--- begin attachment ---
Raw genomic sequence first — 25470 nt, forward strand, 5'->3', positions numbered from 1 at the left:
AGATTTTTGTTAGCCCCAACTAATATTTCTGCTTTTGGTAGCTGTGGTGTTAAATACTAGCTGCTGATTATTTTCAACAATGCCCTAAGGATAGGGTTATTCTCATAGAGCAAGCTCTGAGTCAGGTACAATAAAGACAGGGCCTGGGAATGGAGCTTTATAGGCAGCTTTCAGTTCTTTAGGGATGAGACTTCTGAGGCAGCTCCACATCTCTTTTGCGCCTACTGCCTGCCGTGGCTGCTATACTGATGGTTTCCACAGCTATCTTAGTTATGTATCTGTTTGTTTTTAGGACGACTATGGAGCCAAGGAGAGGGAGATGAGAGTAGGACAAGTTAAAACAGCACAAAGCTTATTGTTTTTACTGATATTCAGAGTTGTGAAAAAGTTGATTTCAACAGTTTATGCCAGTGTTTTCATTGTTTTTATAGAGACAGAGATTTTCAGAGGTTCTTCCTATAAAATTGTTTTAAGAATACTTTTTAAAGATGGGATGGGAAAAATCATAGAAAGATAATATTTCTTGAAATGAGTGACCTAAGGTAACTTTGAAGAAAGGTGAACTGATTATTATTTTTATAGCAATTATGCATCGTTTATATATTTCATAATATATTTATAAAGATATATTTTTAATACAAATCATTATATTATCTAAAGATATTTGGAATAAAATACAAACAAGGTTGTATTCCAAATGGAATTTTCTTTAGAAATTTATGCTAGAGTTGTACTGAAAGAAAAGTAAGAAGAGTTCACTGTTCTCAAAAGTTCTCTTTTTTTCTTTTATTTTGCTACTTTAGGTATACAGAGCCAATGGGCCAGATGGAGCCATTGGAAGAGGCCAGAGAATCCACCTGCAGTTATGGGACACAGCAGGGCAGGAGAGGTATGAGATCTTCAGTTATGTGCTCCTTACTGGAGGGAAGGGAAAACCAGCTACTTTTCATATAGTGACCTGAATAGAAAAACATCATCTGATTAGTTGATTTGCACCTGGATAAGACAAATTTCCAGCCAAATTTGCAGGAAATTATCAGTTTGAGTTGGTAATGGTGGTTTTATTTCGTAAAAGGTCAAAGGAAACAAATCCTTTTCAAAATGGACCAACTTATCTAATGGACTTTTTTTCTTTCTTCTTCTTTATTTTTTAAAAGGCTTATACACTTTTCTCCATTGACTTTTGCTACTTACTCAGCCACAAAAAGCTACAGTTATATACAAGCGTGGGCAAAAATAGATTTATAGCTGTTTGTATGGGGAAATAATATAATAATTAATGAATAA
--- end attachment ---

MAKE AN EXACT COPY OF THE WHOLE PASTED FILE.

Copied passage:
Raw genomic sequence first — 25470 nt, forward strand, 5'->3', positions numbered from 1 at the left:
AGATTTTTGTTAGCCCCAACTAATATTTCTGCTTTTGGTAGCTGTGGTGTTAAATACTAGCTGCTGATTATTTTCAACAATGCCCTAAGGATAGGGTTATTCTCATAGAGCAAGCTCTGAGTCAGGTACAATAAAGACAGGGCCTGGGAATGGAGCTTTATAGGCAGCTTTCAGTTCTTTAGGGATGAGACTTCTGAGGCAGCTCCACATCTCTTTTGCGCCTACTGCCTGCCGTGGCTGCTATACTGATGGTTTCCACAGCTATCTTAGTTATGTATCTGTTTGTTTTTAGGACGACTATGGAGCCAAGGAGAGGGAGATGAGAGTAGGACAAGTTAAAACAGCACAAAGCTTATTGTTTTTACTGATATTCAGAGTTGTGAAAAAGTTGATTTCAACAGTTTATGCCAGTGTTTTCATTGTTTTTATAGAGACAGAGATTTTCAGAGGTTCTTCCTATAAAATTGTTTTAAGAATACTTTTTAAAGATGGGATGGGAAAAATCATAGAAAGATAATATTTCTTGAAATGAGTGACCTAAGGTAACTTTGAAGAAAGGTGAACTGATTATTATTTTTATAGCAATTATGCATCGTTTATATATTTCATAATATATTTATAAAGATATATTTTTAATACAAATCATTATATTATCTAAAGATATTTGGAATAAAATACAAACAAGGTTGTATTCCAAATGGAATTTTCTTTAGAAATTTATGCTAGAGTTGTACTGAAAGAAAAGTAAGAAGAGTTCACTGTTCTCAAAAGTTCTCTTTTTTTCTTTTATTTTGCTACTTTAGGTATACAGAGCCAATGGGCCAGATGGAGCCATTGGAAGAGGCCAGAGAATCCACCTGCAGTTATGGGACACAGCAGGGCAGGAGAGGTATGAGATCTTCAGTTATGTGCTCCTTACTGGAGGGAAGGGAAAACCAGCTACTTTTCATATAGTGACCTGAATAGAAAAACATCATCTGATTAGTTGATTTGCACCTGGATAAGACAAATTTCCAGCCAAATTTGCAGGAAATTATCAGTTTGAGTTGGTAATGGTGGTTTTATTTCGTAAAAGGTCAAAGGAAACAAATCCTTTTCAAAATGGACCAACTTATCTAATGGACTTTTTTTCTTTCTTCTTCTTTATTTTTTAAAAGGCTTATACACTTTTCTCCATTGACTTTTGCTACTTACTCAGCCACAAAAAGCTACAGTTATATACAAGCGTGGGCAAAAATAGATTTATAGCTGTTTGTATGGGGAAATAATATAATAATTAATGAATAA